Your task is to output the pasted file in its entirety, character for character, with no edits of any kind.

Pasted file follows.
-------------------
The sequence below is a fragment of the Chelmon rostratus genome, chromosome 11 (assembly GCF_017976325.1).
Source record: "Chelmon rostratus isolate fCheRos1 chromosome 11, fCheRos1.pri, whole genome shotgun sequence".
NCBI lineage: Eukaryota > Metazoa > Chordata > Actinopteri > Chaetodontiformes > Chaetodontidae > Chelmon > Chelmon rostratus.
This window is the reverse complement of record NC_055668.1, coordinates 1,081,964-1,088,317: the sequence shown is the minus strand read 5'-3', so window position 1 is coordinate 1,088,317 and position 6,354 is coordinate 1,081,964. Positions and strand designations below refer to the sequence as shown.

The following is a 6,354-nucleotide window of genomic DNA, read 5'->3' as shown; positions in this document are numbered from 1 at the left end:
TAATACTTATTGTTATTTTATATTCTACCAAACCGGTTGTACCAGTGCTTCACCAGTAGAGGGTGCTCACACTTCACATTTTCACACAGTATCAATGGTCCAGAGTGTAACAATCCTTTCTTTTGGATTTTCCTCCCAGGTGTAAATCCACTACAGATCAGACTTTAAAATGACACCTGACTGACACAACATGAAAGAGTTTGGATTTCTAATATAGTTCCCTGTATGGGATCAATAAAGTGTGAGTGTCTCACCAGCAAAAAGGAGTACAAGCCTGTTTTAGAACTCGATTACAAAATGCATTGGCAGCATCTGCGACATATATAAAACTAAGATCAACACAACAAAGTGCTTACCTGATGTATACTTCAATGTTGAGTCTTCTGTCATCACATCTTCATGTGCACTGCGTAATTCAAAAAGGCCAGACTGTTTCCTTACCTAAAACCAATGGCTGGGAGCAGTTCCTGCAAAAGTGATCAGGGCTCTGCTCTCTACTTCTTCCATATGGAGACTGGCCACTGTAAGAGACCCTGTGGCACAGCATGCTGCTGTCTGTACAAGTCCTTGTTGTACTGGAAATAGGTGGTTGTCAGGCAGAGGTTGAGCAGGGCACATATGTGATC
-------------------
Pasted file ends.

The sequence below is a fragment of the Chelmon rostratus genome, chromosome 11 (assembly GCF_017976325.1).
Source record: "Chelmon rostratus isolate fCheRos1 chromosome 11, fCheRos1.pri, whole genome shotgun sequence".
NCBI lineage: Eukaryota > Metazoa > Chordata > Actinopteri > Chaetodontiformes > Chaetodontidae > Chelmon > Chelmon rostratus.
This window is the reverse complement of record NC_055668.1, coordinates 1,081,964-1,088,317: the sequence shown is the minus strand read 5'-3', so window position 1 is coordinate 1,088,317 and position 6,354 is coordinate 1,081,964. Positions and strand designations below refer to the sequence as shown.

The following is a 6,354-nucleotide window of genomic DNA, read 5'->3' as shown; positions in this document are numbered from 1 at the left end:
TAATACTTATTGTTATTTTATATTCTACCAAACCGGTTGTACCAGTGCTTCACCAGTAGAGGGTGCTCACACTTCACATTTTCACACAGTATCAATGGTCCAGAGTGTAACAATCCTTTCTTTTGGATTTTCCTCCCAGGTGTAAATCCACTACAGATCAGACTTTAAAATGACACCTGACTGACACAACATGAAAGAGTTTGGATTTCTAATATAGTTCCCTGTATGGGATCAATAAAGTGTGAGTGTCTCACCAGCAAAAAGGAGTACAAGCCTGTTTTAGAACTCGATTACAAAATGCATTGGCAGCATCTGCGACATATATAAAACTAAGATCAACACAACAAAGTGCTTACCTGATGTATACTTCAATGTTGAGTCTTCTGTCATCACATCTTCATGTGCACTGCGTAATTCAAAAAGGCCAGACTGTTTCCTTACCTAAAACCAATGGCTGGGAGCAGTTCCTGCAAAAGTGATCAGGGCTCTGCTCTCTACTTCTTCCATATGGAGACTGGCCACTGTAAGAGACCCTGTGGCACAGCATGCTGCTGTCTGTACAAGTCCTTGTTGTACTGGAAATAGGTGGTTGTCAGGCAGAGGTTGAGCAGGGCACATATGTGATC